Reciprocal altruism,  is a possible way for natural selection to favor altruistic genes provided that:
(1) the individuals must have plenty of opportunities for reciprocation;
(2) they must be able to recognize each other as individuals;
(3) they must remember the obligations;
(4) and that they must be motivated to reciprocate.
Although this model seems to be evolutionarily unstable, evolutionary biologists found a way in which it would work.
There are striking parallels between altruistic behavior and exaggerated sexual ornaments. Both are costly in fitness and easy to detect, and both might be fitness signals turned evolutionarily stable by the handicap principle. The handicap principle suggests that honest communication is expensive to the signaler, therefore only affordable to special individuals. Receivers know that reliability must backup quality because lesser signallers couldn’t afford such extravagances. 
Then, we have the homogeneousness norm. Change in phenotype and functionality, caused by a non-silent mutation, will often stand out in a population. Thus, we can expect sexual individuals to prefer mates with the least number of unusual or minority features. As a result, and given enough time, a whole population will develop similar looks. In a similar way, the behavior repertoire of a population will become evolutionarily stable once it has developed as homogeneous as is the rule in most species. This includes any altruistic and cooperative features.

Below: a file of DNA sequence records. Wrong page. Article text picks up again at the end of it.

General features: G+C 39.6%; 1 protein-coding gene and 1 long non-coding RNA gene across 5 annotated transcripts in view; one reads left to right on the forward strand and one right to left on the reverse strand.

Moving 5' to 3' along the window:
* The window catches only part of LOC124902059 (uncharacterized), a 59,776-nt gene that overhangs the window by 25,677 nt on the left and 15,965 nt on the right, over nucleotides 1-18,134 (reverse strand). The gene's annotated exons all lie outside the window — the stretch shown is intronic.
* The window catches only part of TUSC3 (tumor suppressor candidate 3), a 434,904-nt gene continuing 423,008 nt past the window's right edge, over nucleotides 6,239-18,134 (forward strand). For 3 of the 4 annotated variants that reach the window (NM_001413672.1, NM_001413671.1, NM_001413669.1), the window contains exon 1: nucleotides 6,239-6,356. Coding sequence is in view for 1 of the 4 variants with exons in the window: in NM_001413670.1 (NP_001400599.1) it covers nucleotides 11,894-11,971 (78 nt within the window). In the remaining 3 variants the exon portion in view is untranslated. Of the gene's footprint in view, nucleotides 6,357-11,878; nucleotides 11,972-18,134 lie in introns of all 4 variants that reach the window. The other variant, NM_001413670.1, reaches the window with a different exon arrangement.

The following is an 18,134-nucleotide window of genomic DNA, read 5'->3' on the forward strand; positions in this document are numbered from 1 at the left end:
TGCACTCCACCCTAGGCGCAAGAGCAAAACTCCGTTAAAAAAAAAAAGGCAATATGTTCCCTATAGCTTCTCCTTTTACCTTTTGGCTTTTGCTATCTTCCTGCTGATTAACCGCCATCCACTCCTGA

When parents sacrifice themselves for their progeny, they are benefiting themselves since their offspring have 50% of their genes. Therefore, we can regard altruistic behavior as genetically selfish. That is Haldane’s extrapolation from ‘kin selection’.
For example, in wolves, Canis lupus lupus,  it pays off for each parent to sacrifice its life saving two of their progeny because this equals twice 50% of their own genes. However, such a calculation is more complicated than so if we take into account the cubs’ chances of survival without parental support. Giving their lives to save their youngsters when they are only one week old is a bad trade since they are unlikely to survive. In this instance, the best strategy is for the male and the female to protect themselves and keep the prospect of producing more offspring later.
This model explains why individuals sacrifice more for their progeny than for those of relatives or strangers, as we saw. What the defenders of the selfish gene want to emphasize, besides agreeing with kin selection and inclusive fitness, is that the selection process happens at the gene level.
In the genetic selfish model, the unit of replication is the gene, and the organism is the vehicle it uses and upon which selection acts directly. “Natural selection favours some genes rather than others not because of the nature of the genes themselves, but because of their consequences—their phenotypic effects.”